Art Works Blog

Checking in with @NEAJaneChu

As I get to the end of my first quarter as NEA Chair, I’ve been thinking about how the arts foster creativity for the current generation of arts leaders, and also what we need to foster creative leadership for future generations. What defines a creative leader? What skill sets does that person need? What can we do to ensure that our young people become creative leaders no matter what fields they work in?

We live in a world filled with constant change, with new information flying toward us from multiple directions simultaneously. Everyone has an opinion, and everyone wants that opinion heard. We need creative leaders who will sort through and bring together these disparate pieces, and who will find new solutions to bridge opposing perspectives. For me, and likely for many of you, art has always been the key piece in building new paths toward this common ground.

To leaders in creative fields, this is more than a job description: it’s an opportunity. We have an opportunity to provoke, create, and inspire. We have an opportunity to ourselves to be lifelong learners, so that we will not be boxed in by the same old arguments. We have an opportunity to stand in the midst of different perspectives, without shrinking back. To provide a working environment that allows creative people to generate new insights and solve old problems in new ways. To embolden creativity in others and pay attention to fresh approaches and ways of thinking.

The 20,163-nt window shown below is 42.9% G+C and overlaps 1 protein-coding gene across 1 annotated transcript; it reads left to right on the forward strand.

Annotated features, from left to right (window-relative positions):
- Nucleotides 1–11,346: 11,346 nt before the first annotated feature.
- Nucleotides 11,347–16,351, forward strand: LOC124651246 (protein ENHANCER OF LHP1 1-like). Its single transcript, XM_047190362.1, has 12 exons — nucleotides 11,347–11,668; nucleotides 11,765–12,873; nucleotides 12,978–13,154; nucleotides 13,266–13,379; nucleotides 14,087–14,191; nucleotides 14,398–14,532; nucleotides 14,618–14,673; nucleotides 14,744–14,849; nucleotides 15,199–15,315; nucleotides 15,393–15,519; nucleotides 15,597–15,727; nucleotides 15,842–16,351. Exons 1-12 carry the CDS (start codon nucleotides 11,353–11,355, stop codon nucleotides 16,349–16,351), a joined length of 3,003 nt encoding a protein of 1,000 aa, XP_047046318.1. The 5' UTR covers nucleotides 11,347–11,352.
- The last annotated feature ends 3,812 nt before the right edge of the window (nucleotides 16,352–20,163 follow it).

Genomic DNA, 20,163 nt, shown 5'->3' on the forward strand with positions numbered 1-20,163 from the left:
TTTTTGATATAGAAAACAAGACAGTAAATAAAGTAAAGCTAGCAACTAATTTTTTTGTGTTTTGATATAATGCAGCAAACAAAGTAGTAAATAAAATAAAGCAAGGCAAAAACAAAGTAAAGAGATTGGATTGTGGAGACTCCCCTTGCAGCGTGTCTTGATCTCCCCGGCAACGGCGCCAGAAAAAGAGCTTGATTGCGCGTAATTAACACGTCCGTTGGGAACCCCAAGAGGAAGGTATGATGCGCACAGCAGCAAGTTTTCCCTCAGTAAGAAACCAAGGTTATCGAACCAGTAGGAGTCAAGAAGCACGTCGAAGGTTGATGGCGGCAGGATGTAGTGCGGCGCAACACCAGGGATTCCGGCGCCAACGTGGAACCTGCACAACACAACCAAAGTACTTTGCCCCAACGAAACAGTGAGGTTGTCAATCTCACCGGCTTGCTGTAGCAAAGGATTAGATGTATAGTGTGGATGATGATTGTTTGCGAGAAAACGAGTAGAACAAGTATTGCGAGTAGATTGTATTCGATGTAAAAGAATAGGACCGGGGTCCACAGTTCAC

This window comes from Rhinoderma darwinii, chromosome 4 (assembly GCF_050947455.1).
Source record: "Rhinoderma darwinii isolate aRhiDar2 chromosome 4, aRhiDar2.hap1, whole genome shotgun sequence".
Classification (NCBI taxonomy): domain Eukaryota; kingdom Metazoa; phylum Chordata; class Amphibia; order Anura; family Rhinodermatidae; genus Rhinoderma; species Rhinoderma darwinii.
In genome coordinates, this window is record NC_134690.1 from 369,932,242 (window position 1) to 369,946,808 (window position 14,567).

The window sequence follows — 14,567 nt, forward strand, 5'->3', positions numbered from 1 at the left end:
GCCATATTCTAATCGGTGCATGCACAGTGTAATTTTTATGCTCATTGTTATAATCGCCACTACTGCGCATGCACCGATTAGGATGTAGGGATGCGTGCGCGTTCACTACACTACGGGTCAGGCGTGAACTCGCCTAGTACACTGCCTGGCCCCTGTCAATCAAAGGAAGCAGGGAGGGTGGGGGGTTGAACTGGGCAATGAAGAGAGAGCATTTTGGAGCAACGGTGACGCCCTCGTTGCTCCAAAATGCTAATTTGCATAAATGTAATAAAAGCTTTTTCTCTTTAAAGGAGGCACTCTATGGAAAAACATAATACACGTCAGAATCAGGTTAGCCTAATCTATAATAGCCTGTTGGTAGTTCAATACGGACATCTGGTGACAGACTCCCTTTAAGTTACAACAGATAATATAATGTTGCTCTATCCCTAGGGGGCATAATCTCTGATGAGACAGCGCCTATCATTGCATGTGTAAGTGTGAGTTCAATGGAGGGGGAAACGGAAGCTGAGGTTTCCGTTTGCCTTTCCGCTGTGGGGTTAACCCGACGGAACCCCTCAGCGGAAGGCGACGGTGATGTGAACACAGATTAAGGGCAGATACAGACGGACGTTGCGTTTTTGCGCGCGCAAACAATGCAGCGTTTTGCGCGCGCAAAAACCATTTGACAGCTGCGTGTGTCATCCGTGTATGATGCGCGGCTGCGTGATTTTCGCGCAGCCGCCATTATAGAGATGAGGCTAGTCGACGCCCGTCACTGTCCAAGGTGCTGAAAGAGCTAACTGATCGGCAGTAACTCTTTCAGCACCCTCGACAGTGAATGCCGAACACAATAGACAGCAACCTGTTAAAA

Creative leaders need to be able to stand in the middle of ambiguity and different perspectives. But they also have a responsibility to bring people together and communicate the vision, especially when the vision is a new idea that may be unconventional, or hasn’t been done before.

Whether we’re aware of it or not, the arts are a constant influence in the world around us. They revitalize communities, and they strengthen our economy. They open our minds to new ideas, and provide each of us with a greater sense of meaning, place, and purpose.

Which is why arts education is more than just teaching students how to apply paint to canvas, or how to finger a B-flat on a trumpet. It’s about empowering the creativity that is valuable to communicating a certain thought or image. It’s about the discipline that comes from rehearsing lines for the school play, or the teamwork that comes from playing in youth ensembles. In other words, it’s about giving students the tools that draw out their own creativity, which in turn, elevates their ability to lead a successful life. It’s about creating future leaders.

What do you think defines a creative leader? Share with us your thoughts on the relationship between the arts and creative leadership in the comments section.

Add new comment